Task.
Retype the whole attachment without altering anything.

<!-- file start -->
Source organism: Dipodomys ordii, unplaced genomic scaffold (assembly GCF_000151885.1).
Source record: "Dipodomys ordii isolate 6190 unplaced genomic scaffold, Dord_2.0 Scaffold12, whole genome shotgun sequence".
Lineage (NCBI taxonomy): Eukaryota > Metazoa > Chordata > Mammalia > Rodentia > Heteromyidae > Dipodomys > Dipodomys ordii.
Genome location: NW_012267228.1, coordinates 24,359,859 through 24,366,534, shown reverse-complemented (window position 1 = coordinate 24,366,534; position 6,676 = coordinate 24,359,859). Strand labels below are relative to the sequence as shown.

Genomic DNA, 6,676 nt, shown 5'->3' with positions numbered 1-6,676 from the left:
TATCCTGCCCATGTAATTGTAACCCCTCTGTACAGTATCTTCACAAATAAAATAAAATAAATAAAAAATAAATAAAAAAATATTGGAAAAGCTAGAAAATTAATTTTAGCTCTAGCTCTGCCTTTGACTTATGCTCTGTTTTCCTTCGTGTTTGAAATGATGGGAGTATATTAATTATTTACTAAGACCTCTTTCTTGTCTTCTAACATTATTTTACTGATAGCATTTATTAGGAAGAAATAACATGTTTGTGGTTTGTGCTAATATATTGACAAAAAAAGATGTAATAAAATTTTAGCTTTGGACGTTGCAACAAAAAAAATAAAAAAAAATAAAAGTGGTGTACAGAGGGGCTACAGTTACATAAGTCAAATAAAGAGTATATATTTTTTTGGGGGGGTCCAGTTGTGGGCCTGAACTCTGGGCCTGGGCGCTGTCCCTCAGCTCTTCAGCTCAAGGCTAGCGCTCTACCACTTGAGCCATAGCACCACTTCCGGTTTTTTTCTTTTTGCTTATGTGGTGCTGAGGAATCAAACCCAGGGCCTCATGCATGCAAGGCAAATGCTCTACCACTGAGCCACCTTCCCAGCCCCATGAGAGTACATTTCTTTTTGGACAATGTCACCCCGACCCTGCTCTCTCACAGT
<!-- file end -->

Source organism: Dipodomys ordii, unplaced genomic scaffold (assembly GCF_000151885.1).
Source record: "Dipodomys ordii isolate 6190 unplaced genomic scaffold, Dord_2.0 Scaffold12, whole genome shotgun sequence".
Lineage (NCBI taxonomy): Eukaryota > Metazoa > Chordata > Mammalia > Rodentia > Heteromyidae > Dipodomys > Dipodomys ordii.
Genome location: NW_012267228.1, coordinates 24,359,859 through 24,366,534, shown reverse-complemented (window position 1 = coordinate 24,366,534; position 6,676 = coordinate 24,359,859). Strand labels below are relative to the sequence as shown.

Genomic DNA, 6,676 nt, shown 5'->3' with positions numbered 1-6,676 from the left:
TATCCTGCCCATGTAATTGTAACCCCTCTGTACAGTATCTTCACAAATAAAATAAAATAAATAAAAAATAAATAAAAAAATATTGGAAAAGCTAGAAAATTAATTTTAGCTCTAGCTCTGCCTTTGACTTATGCTCTGTTTTCCTTCGTGTTTGAAATGATGGGAGTATATTAATTATTTACTAAGACCTCTTTCTTGTCTTCTAACATTATTTTACTGATAGCATTTATTAGGAAGAAATAACATGTTTGTGGTTTGTGCTAATATATTGACAAAAAAAGATGTAATAAAATTTTAGCTTTGGACGTTGCAACAAAAAAAATAAAAAAAAATAAAAGTGGTGTACAGAGGGGCTACAGTTACATAAGTCAAATAAAGAGTATATATTTTTTTGGGGGGGTCCAGTTGTGGGCCTGAACTCTGGGCCTGGGCGCTGTCCCTCAGCTCTTCAGCTCAAGGCTAGCGCTCTACCACTTGAGCCATAGCACCACTTCCGGTTTTTTTCTTTTTGCTTATGTGGTGCTGAGGAATCAAACCCAGGGCCTCATGCATGCAAGGCAAATGCTCTACCACTGAGCCACCTTCCCAGCCCCATGAGAGTACATTTCTTTTTGGACAATGTCACCCCGACCCTGCTCTCTCACAGT